• The first user equipment 510 and/or the second user equipment 590 are operable with a 3GPP radio access network and a Wi-Fi radio access network coupled to a core network. The processor 517, 597 in accordance with the memory 518, 598 of the first user equipment 510 and/or the second user equipment 590, respectively, are configured to provide a location thereof to the CNA server 550 in the core network. The processor 517, 597 in accordance with the memory 518, 598 of the first user equipment 510 and/or the second user equipment 590, respectively, are also configured to communicate with the RANA server 540 or the CNA server 550 over an enhanced S14 interface. The enhanced S14 interface comprises Wi-Fi radio access technology data including a basis service set (“BSS”) load indication, security information, quality of experience information, backhaul network bandwidth and average throughput. The processor 517, 597 in accordance with the memory 518, 598 of the first user equipment 510 and/or the second user equipment 590, respectively, are also configured to receive policy information from the RANA server 540 or the CNA server 550 based on conditions in the Wi-Fi radio access network and the 3GPP radio access network. As discussed herein, the processor 517, 597 in accordance with the memory 518, 598 of the first user equipment 510 and/or the second user equipment 590, respectively, are also configured to perform other actions or functions in the communication system.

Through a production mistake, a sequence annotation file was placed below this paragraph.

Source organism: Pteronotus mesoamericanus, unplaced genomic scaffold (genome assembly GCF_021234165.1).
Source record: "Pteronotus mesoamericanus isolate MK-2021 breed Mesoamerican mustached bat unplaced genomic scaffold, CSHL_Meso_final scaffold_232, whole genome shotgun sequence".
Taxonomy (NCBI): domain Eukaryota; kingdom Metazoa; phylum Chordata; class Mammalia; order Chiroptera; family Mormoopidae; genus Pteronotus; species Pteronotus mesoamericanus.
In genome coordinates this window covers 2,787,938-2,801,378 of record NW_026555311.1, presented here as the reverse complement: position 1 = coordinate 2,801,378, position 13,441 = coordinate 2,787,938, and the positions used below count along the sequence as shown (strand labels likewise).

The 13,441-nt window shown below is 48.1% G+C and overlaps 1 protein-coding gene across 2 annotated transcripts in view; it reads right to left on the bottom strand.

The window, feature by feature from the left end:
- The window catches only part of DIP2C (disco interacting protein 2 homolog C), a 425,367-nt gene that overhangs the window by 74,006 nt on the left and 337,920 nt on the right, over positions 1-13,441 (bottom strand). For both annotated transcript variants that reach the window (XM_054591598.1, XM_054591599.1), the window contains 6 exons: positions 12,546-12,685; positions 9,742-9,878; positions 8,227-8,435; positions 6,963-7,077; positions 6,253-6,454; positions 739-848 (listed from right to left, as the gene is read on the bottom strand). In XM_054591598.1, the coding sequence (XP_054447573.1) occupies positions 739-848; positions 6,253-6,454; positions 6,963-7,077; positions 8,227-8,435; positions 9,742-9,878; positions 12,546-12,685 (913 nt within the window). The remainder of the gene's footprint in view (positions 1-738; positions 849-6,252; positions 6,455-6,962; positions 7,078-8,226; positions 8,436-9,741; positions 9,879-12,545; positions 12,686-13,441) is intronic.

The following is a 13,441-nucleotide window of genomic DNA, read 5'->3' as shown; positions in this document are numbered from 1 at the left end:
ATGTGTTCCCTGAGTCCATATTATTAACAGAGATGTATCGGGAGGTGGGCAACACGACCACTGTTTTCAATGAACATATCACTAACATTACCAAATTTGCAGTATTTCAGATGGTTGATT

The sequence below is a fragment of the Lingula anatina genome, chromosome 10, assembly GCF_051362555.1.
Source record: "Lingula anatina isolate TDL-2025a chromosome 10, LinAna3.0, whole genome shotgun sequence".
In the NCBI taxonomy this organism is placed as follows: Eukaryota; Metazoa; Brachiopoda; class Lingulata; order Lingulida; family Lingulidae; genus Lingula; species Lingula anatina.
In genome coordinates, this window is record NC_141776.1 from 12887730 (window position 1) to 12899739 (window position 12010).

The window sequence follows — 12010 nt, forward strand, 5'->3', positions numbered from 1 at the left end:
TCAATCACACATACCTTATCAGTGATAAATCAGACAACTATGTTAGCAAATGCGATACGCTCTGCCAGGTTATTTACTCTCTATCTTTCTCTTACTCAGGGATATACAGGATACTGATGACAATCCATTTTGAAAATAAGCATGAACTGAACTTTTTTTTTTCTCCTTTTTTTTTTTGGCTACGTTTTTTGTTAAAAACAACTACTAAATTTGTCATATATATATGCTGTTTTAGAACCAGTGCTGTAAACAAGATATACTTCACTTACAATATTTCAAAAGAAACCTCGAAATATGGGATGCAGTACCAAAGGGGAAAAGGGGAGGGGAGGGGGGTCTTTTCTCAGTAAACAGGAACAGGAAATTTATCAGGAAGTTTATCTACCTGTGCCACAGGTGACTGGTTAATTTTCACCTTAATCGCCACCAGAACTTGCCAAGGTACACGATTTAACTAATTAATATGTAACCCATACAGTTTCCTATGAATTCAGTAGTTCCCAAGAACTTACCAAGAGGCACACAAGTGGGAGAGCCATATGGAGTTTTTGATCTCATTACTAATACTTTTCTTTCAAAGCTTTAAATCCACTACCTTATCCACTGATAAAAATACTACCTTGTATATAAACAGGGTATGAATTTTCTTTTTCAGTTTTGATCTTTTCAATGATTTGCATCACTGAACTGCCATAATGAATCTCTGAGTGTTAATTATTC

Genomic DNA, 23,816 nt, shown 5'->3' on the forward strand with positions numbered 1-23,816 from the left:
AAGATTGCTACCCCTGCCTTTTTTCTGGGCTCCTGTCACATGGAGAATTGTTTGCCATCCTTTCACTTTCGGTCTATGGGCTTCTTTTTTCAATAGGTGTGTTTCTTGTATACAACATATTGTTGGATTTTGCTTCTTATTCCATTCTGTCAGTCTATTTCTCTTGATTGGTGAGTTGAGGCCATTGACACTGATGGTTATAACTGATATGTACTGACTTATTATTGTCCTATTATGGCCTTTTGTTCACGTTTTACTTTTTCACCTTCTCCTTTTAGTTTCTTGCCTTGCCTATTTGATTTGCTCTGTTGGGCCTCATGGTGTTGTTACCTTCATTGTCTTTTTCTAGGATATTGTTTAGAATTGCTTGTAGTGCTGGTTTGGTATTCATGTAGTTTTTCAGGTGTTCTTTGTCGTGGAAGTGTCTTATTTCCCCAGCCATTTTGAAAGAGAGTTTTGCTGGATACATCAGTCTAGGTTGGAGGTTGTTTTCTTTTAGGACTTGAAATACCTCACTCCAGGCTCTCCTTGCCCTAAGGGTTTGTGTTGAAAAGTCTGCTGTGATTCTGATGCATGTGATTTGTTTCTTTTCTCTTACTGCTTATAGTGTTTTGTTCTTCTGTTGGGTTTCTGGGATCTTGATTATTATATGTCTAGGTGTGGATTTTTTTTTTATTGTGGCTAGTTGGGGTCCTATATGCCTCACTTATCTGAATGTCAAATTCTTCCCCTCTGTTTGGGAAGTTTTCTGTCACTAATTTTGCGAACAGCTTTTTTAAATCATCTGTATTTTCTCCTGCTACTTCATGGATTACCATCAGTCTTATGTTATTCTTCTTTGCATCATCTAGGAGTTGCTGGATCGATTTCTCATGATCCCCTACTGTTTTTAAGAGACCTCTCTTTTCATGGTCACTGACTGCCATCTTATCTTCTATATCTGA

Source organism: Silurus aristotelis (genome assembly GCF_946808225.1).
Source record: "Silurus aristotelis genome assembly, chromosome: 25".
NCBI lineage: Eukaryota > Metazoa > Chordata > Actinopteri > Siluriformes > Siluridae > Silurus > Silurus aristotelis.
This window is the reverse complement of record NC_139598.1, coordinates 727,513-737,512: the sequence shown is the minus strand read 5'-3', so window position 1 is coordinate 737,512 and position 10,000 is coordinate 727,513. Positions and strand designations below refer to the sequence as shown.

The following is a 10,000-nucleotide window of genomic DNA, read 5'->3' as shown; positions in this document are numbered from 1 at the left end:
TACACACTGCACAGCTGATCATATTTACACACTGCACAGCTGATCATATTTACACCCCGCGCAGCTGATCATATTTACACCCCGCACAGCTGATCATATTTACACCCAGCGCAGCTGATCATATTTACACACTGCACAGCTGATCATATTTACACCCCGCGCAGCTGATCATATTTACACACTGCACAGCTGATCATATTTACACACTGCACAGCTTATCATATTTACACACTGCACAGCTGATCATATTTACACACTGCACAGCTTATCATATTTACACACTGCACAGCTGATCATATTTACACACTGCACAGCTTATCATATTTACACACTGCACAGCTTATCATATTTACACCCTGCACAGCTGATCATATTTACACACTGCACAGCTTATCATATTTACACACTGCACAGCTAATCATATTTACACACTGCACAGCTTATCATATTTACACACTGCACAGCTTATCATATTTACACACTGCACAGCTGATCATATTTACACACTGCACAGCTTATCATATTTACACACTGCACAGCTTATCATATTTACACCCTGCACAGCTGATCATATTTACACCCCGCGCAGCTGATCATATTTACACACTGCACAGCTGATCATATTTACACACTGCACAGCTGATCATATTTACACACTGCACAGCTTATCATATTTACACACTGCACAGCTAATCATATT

• Turning now to FIG. 6, illustrated is a diagram showing an exemplary signaling flow to perform an access network discovery and selection function. In particular, an ANDSF server in a core network (a CNA server or core-ANDSF) provides information to a user equipment (designated “UE”) including an ANDSF client on how to select an ANDSF server in a radio access network (a RANA server or local ANDSF). The user equipment is in a coverage area of a heterogeneous network (“HETNET”) RAN including the local ANDSF, a 3GPP radio access network or access point, a Wi-Fi radio access network or hotspot and the core-ANDSF. A first phase of messaging provides ANDSF intersystem mobility policy (“ISMP”) and network discovery subtree retrieval. A second phase of messaging communicates a reception of information on the HETNET. The messaging indicates a unified resource name (“URN”) address/link and the local ANDSF address. The ANDSF client on the user equipment then connects to the local ANDSF and retrieves the heterogeneous subtree. The third phase of messaging indicates that the local ANDSF takes over. The locally downloaded heterogeneous network subtree contains policies for the user equipment. The local ANDSF sends near real-time information to the user equipment including steering commands based on 3GPP and Wi-Fi RAN conditions. The user equipment can report back RAN parameters to the local ANDSF.